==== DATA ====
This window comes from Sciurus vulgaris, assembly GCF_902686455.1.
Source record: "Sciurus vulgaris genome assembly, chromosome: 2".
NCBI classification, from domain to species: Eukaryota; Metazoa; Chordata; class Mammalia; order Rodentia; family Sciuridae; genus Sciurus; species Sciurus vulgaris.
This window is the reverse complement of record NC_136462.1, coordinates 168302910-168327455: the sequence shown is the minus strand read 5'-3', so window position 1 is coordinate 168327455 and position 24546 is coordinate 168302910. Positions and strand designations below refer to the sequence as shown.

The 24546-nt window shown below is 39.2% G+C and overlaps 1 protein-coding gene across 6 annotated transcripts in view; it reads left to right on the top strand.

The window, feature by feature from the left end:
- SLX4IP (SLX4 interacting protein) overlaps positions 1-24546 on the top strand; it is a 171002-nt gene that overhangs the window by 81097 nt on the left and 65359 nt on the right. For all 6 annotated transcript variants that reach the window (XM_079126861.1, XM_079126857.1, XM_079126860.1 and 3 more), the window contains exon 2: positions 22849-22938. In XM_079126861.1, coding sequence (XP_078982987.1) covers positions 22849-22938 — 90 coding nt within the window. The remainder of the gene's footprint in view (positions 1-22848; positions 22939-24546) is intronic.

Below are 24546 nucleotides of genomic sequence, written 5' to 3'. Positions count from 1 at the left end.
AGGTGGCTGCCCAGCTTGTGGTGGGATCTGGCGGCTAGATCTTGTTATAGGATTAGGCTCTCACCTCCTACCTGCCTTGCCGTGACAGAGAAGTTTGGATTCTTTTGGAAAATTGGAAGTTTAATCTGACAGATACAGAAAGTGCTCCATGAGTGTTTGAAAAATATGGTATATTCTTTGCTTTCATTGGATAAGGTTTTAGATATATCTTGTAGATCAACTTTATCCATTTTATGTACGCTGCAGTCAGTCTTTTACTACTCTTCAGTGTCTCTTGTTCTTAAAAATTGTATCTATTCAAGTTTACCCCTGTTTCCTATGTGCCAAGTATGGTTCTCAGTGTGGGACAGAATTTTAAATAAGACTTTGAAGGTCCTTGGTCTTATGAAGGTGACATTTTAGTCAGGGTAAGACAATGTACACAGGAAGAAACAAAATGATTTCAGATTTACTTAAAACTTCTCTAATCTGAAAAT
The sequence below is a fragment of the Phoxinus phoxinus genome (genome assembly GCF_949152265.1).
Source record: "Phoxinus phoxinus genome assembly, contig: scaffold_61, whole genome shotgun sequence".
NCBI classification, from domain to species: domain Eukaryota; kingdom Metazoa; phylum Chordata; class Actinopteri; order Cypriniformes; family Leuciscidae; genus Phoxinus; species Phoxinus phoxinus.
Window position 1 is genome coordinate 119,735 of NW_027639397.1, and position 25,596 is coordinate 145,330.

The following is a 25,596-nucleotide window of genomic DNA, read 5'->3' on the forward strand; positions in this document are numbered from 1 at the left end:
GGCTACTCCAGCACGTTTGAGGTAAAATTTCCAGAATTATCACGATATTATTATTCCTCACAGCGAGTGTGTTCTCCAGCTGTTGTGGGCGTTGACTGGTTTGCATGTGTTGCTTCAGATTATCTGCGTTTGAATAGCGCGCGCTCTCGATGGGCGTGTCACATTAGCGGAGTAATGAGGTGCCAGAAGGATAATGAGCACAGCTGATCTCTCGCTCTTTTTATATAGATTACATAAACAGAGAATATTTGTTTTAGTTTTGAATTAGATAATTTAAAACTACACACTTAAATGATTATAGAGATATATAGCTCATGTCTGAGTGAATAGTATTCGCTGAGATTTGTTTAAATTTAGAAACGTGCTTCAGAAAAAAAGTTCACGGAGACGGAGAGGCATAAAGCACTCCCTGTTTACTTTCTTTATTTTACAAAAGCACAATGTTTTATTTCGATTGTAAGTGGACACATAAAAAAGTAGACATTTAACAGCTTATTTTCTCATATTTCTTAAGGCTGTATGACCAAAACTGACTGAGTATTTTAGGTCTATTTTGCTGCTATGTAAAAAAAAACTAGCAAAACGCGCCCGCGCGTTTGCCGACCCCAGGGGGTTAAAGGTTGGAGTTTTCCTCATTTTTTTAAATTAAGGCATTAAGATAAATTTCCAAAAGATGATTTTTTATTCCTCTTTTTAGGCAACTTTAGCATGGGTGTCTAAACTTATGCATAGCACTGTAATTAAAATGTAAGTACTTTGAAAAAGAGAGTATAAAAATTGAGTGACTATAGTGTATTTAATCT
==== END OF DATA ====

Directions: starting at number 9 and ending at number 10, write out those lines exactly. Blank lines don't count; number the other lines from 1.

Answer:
AGGTGGCTGCCCAGCTTGTGGTGGGATCTGGCGGCTAGATCTTGTTATAGGATTAGGCTCTCACCTCCTACCTGCCTTGCCGTGACAGAGAAGTTTGGATTCTTTTGGAAAATTGGAAGTTTAATCTGACAGATACAGAAAGTGCTCCATGAGTGTTTGAAAAATATGGTATATTCTTTGCTTTCATTGGATAAGGTTTTAGATATATCTTGTAGATCAACTTTATCCATTTTATGTACGCTGCAGTCAGTCTTTTACTACTCTTCAGTGTCTCTTGTTCTTAAAAATTGTATCTATTCAAGTTTACCCCTGTTTCCTATGTGCCAAGTATGGTTCTCAGTGTGGGACAGAATTTTAAATAAGACTTTGAAGGTCCTTGGTCTTATGAAGGTGACATTTTAGTCAGGGTAAGACAATGTACACAGGAAGAAACAAAATGATTTCAGATTTACTTAAAACTTCTCTAATCTGAAAAT
The sequence below is a fragment of the Phoxinus phoxinus genome (genome assembly GCF_949152265.1).